The bell also rang in the new millenium.
Inside are two aisles, a central pulpit platform, and raised choir loft backed by a large original stained glass window.
Three families with early beginnings in the local Methodist Church, i.e. Chambers, Arbuckle, and Jamieson are noted in window memorials. The hardwood pews are curved; mounted on a sloping floor. Overhead, v-jointed geometric patterned panels and supporting beams show careful workmanship and the warmth of aged wood.
Interesting Facts & Ramblings
The nails that hold Trinity timbers together are square.
Trinity's church building (Wellington Methodist) debt was wiped out by three pledges of $500 each at the opening worship service in the fall of 1895.
Our church has an in-ground time capsule.
Our building is also a survey marker for Mapping and Surveys Canada. (See the north wall.)
The cement blocks in the front porches are not original but were added in the 1950's and are in their own way becoming historic because they were manufactured by Boyd Bros. in Osgoode, famous for the "Boyd Block" house.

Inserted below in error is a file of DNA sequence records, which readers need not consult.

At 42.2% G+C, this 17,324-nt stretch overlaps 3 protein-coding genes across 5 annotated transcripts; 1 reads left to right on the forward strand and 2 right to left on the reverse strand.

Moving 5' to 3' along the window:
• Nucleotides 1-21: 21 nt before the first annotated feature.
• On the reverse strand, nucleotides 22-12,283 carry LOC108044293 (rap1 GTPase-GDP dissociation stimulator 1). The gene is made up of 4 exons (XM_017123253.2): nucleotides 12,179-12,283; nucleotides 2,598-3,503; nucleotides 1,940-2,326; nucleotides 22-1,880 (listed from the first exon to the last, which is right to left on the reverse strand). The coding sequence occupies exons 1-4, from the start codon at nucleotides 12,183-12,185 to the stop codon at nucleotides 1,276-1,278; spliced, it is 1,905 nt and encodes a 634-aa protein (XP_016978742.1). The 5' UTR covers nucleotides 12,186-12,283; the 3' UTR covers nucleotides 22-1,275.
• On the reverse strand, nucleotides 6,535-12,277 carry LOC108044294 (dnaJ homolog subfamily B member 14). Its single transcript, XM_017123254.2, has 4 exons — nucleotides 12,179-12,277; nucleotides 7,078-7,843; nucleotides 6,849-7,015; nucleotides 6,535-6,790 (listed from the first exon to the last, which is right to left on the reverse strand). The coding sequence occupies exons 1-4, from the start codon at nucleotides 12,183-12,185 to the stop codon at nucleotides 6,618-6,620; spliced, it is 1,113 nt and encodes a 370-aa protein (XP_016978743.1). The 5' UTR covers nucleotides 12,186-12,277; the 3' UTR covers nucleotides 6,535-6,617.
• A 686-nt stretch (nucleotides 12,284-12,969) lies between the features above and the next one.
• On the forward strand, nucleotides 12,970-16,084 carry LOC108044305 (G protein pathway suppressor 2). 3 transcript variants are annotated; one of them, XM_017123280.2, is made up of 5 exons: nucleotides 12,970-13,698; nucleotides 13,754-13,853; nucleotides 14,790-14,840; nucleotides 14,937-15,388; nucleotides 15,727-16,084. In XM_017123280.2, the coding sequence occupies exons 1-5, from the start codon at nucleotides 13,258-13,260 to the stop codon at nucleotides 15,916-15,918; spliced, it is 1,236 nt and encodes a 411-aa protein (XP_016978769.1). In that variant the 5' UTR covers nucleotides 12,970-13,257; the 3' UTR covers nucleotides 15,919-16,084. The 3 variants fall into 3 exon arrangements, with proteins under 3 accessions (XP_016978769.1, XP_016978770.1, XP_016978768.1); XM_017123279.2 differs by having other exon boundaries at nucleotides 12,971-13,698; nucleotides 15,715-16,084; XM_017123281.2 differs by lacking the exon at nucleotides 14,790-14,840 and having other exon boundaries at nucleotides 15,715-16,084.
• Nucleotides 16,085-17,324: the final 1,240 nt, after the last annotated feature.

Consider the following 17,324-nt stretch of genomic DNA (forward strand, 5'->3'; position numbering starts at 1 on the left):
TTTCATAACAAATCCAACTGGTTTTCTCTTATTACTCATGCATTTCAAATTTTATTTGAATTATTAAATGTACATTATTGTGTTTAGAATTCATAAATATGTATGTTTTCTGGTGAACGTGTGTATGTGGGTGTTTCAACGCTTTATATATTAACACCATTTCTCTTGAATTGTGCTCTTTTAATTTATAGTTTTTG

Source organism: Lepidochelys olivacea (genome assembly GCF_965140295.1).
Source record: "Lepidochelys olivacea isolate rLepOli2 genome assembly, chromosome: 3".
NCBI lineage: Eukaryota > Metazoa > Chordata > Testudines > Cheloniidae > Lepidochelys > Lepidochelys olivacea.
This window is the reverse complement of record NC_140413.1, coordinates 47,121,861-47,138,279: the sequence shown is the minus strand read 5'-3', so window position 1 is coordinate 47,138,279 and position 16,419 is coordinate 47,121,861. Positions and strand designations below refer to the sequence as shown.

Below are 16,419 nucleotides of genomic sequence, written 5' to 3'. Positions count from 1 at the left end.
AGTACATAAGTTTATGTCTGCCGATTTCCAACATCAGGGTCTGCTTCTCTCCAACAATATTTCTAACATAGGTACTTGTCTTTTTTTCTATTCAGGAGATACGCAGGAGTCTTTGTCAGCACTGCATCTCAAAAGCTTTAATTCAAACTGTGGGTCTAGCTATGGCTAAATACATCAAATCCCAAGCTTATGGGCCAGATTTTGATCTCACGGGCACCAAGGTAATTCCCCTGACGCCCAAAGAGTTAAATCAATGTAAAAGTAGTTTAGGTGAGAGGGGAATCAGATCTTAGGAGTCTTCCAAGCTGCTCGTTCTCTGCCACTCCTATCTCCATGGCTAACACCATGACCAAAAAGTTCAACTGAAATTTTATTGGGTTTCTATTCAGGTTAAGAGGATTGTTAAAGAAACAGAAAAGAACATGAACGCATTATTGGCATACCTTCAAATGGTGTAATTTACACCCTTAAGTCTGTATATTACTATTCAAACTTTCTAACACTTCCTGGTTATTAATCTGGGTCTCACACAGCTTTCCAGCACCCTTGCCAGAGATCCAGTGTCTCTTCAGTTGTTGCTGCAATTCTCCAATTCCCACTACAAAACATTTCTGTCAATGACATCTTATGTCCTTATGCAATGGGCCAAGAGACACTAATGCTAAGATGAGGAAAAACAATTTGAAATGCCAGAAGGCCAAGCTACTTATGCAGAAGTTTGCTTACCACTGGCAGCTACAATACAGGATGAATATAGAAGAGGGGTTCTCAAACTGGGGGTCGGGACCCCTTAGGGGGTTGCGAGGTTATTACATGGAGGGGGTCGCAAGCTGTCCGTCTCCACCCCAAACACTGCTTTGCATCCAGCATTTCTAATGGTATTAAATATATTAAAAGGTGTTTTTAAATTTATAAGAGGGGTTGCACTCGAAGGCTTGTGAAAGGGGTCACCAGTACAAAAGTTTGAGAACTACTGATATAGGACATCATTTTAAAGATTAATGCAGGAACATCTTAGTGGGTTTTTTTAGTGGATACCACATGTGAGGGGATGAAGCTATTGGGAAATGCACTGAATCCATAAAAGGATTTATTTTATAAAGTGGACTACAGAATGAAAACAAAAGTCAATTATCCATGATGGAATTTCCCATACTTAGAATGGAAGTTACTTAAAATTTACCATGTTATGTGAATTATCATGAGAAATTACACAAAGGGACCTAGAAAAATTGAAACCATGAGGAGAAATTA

The late Betty Dillon and her husband, Randolph remembered Randolph's father, Richard Howard Dillon describing how, in 1894, at the age of 14 years, he helped to load and drive horse-drawn wagons of stone from the quarry on Limebank Rd. to the building site for Wellington Methodist Church.
In the 30's and 40's an octopus-like monster of a wood furnace of the circulating hot air variety heated the church sanctuary. An older member recalls helping to unload wood - beautiful two foot lengths of split ash, beech and hard maple - from a farm wagon for use in the church furnace. Roy Wallace, was caretaker and fired up on Saturday afternoon. Portions of the Sunday School were also heated by circular space-heating stoves using smaller sticks of wood. Firing and snow shoveling often made Saturday afternoon and early Sunday morning a busy time.